With anecdotes about bobcats and New Mexican geography, Matthew Liebmann, Assistant Professor of Anthropology at Harvard University, offered students a lens into cultural patrimony in New Mexico on Friday, November 11.
Liebmann’s presentation centered on the Pueblo Revolt of 1680, an uprising during which several native Pueblos in Santa Fe, N.M., rebelled against Spanish colonists.
Liebmann said, “I am especially interested in when the Pueblos rose up in rebellions and kicked the Spaniards out. It’s called the Pueblo Revolt of 1680.”
The Pueblos occupied Astialakwa, one of the four sites Liebmann studied, for eight months during the intermittent period of resistance. Many ruins of constructions still remain in Astialakwa, fitting Liebmann’s unique non-invasive method of archeology.
In his study of the Pueblo of Jemez, Liebmann addressed the way in which native involvement in archaeological investigations has changed over the years.
In 1990, the federal government passed the Native American Graves Protection and Repatriation Act (NAGPRA), which mandated the return of cultural items held by museums or Federal agencies to native populations.
Liebmann helped facilitate the repatriation of artifacts from Harvard University’s Peabody Museum to the Pueblo Jemez.
Liebmann opened his lecture by asking the audience to consider Native American involvement in archaeological investigations.
“Native Americans weren’t taking part in a lot of the archeology going on in [the Americas],” he added. “I was stepping into a radical shift in archaeology from the previous century, in which Native Americans were [not participating] to a time where the law mandated more interactions with tribes.”
Liebmann noted a shift in this attitude with regard to his research in Jemez, as locals later came to him with an active interest in excavating at the site.
The Jemez Pueblos had wanted to conduct a study about a site called Valles Caldera in New Mexico. The Pueblos requested that Liebmann head the excavations.
“The [Pueblos] came to me because they were concerned about this area called Valles Caldera. [They wanted me to] document their relationship over time with the land,” said Liebmann.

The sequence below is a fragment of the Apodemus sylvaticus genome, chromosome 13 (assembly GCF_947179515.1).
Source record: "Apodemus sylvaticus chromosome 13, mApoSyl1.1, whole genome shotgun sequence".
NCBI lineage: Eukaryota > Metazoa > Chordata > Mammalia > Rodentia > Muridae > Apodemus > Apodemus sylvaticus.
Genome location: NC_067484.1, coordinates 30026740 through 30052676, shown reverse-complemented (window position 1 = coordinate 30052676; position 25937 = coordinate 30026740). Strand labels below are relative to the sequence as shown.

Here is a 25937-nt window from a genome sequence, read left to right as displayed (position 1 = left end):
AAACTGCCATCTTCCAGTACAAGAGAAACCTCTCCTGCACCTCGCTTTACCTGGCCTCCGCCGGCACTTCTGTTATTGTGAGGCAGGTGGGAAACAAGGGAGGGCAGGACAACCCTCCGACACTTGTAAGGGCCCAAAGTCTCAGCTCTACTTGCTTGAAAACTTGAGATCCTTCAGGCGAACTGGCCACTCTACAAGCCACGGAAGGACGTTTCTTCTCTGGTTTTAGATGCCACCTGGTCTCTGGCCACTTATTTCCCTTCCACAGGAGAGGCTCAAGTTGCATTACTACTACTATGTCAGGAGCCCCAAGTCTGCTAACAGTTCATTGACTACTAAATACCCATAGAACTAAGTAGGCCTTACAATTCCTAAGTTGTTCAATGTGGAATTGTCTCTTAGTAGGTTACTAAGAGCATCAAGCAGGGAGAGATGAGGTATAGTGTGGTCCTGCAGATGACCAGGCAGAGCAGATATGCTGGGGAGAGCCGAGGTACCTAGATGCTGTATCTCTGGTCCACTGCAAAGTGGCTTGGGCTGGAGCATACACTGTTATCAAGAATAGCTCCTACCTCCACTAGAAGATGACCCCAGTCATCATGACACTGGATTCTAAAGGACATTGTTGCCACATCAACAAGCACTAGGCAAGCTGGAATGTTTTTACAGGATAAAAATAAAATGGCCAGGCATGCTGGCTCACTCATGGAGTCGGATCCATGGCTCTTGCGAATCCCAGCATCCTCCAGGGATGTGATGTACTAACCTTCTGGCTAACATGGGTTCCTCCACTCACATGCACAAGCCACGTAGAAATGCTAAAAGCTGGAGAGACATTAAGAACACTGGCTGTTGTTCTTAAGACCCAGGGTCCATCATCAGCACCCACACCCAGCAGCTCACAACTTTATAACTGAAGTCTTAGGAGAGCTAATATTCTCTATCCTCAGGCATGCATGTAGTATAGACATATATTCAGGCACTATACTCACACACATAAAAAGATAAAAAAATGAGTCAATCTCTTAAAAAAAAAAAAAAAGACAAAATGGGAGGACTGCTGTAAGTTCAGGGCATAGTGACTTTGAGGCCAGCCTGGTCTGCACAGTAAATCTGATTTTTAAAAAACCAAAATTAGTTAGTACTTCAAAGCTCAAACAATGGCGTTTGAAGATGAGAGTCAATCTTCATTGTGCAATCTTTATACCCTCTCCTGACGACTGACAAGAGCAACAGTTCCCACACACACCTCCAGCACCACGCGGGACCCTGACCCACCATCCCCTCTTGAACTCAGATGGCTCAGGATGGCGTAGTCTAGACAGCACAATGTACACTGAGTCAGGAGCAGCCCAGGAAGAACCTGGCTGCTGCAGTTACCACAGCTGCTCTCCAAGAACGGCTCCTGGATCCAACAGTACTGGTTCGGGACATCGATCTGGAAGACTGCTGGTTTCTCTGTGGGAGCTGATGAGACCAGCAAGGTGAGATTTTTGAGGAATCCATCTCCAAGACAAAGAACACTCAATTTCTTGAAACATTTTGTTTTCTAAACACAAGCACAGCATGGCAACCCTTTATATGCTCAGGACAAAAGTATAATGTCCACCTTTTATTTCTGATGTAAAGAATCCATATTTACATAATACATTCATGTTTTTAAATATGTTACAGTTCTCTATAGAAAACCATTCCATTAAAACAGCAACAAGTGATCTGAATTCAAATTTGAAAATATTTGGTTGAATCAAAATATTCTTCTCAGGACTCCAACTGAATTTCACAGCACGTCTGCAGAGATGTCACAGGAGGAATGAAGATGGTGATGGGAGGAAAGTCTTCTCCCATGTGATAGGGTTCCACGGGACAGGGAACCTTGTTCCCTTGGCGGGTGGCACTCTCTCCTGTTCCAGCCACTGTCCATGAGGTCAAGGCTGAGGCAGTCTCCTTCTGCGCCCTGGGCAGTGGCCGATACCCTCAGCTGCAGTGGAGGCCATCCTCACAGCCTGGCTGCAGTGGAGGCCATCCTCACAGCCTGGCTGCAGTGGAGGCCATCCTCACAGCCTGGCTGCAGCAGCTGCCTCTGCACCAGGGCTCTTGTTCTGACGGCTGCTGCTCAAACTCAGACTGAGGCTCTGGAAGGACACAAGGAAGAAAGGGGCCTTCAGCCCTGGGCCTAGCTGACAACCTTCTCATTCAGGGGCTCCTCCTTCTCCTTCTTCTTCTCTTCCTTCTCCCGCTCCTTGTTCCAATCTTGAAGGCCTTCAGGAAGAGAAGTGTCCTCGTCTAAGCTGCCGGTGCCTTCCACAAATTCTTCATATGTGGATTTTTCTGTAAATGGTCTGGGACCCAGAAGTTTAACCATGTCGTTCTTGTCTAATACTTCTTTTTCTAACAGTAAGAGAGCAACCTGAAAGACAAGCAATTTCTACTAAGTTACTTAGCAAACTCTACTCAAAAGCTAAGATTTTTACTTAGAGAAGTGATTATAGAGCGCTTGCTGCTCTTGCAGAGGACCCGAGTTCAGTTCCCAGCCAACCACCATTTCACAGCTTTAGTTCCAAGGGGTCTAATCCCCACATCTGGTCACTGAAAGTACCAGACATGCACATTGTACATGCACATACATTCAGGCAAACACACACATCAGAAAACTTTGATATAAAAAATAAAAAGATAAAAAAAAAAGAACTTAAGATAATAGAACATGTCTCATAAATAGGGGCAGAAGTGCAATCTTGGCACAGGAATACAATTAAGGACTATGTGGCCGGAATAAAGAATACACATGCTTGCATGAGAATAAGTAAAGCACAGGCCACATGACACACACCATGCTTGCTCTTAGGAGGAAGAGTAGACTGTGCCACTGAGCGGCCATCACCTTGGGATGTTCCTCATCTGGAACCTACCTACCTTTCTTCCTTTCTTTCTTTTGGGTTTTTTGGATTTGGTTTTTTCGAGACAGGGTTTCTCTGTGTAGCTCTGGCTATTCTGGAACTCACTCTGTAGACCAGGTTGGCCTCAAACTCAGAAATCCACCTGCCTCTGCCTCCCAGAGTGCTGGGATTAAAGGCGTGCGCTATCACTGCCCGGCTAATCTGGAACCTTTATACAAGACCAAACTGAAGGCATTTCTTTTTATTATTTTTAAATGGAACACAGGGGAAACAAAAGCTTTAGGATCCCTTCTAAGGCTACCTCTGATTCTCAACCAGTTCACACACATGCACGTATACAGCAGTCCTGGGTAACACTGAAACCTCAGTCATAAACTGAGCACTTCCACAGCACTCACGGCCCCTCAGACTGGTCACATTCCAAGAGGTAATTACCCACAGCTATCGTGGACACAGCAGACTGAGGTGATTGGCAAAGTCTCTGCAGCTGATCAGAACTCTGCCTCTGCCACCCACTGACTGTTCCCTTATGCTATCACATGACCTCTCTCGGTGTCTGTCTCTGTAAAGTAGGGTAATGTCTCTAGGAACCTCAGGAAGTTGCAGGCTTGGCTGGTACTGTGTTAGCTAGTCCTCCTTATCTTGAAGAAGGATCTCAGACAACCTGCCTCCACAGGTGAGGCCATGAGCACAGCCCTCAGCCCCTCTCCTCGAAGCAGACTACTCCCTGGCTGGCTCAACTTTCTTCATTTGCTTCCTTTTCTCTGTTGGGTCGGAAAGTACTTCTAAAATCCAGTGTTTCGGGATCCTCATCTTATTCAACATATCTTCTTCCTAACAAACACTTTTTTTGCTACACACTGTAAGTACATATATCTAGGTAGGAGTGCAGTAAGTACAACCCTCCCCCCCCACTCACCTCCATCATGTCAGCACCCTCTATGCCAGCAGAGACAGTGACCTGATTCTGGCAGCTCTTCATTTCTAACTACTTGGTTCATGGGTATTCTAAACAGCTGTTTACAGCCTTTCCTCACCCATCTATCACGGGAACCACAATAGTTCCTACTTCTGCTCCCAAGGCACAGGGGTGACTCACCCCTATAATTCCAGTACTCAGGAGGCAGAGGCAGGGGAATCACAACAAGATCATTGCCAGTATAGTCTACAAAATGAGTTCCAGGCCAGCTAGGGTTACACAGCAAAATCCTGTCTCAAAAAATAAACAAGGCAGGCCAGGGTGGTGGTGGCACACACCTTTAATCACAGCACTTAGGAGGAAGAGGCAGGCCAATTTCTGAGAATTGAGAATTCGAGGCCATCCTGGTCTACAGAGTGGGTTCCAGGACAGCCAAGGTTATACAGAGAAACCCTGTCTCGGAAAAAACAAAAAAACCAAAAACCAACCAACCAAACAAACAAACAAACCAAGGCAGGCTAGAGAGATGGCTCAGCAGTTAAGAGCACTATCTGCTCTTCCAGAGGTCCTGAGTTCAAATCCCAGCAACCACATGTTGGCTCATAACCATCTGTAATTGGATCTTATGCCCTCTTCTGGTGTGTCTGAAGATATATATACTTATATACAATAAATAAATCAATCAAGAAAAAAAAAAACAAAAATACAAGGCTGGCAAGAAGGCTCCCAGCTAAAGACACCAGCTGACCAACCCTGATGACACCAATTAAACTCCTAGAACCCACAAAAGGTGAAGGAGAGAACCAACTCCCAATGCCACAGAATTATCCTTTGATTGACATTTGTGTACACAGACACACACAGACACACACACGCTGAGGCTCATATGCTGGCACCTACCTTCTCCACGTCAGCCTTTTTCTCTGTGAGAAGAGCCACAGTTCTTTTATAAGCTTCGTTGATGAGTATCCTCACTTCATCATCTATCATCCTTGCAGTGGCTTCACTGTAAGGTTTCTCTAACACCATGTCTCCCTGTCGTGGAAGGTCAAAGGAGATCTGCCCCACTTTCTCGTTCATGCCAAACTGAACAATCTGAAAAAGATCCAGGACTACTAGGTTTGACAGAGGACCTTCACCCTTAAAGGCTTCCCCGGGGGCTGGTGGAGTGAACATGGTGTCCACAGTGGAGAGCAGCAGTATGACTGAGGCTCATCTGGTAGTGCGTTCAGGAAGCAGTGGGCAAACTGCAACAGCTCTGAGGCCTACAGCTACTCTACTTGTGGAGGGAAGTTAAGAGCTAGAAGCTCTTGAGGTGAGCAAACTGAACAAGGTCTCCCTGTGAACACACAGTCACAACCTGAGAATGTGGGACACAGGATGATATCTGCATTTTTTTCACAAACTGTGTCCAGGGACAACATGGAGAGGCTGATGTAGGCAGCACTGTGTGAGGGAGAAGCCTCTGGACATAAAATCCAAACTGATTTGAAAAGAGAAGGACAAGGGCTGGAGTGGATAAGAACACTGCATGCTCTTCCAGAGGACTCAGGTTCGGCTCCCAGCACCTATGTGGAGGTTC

“It was hard to prove because there is not much archeology [in Valles Caldera]. [The Pueblos] went there to hunt. They were in and out of there frequently, but not long enough to [make] a heavy footprint in the region.”
Liebmann found that the Jemez citizens’ use of obsidian, a volcanic glass, which they used to make arrowheads and knives, linked them to the Valles Caldera region.
He tracked the origins of the obsidian used by the Pueblos using metric fluorescence, an archaeological technique . According to Liebmann, 70 percent of the obsidian the Pueblos used was from Valles Caldrera, which suggests a definitive link between the presence of the ancient peoples at the two sites.
Lauren Montieth ’14, an attendee at Liebmann’s presentation, said, “I thought it was very noble of [Liebmann] to involve the Native peoples and not dig up the remains.”
Lazola Nyamakazi ’13 added, “It was really interesting because he spoke about something that I knew nothing about. I learned quite a lot from him.”
“My favorite part was when he told us a really funny story about when he encountered a mountain lion while he was camping in the mountains,” continued Nyamakazi.
In the spring of 2012, the University of Arizona Press will publish Liebmann’s most recent book on this topic, titled “Revolt: An Archaeological History of Pueblo Resistance and Revitalization in 17th Century New Mexico.”
Liebmann is the first speaker in a 2011-2012 series titled “Viewpoints in Archaeology” hosted by the Andover Archaeology and History Club. Funding for the speaker series was provided by the Office of the Dean of Studies.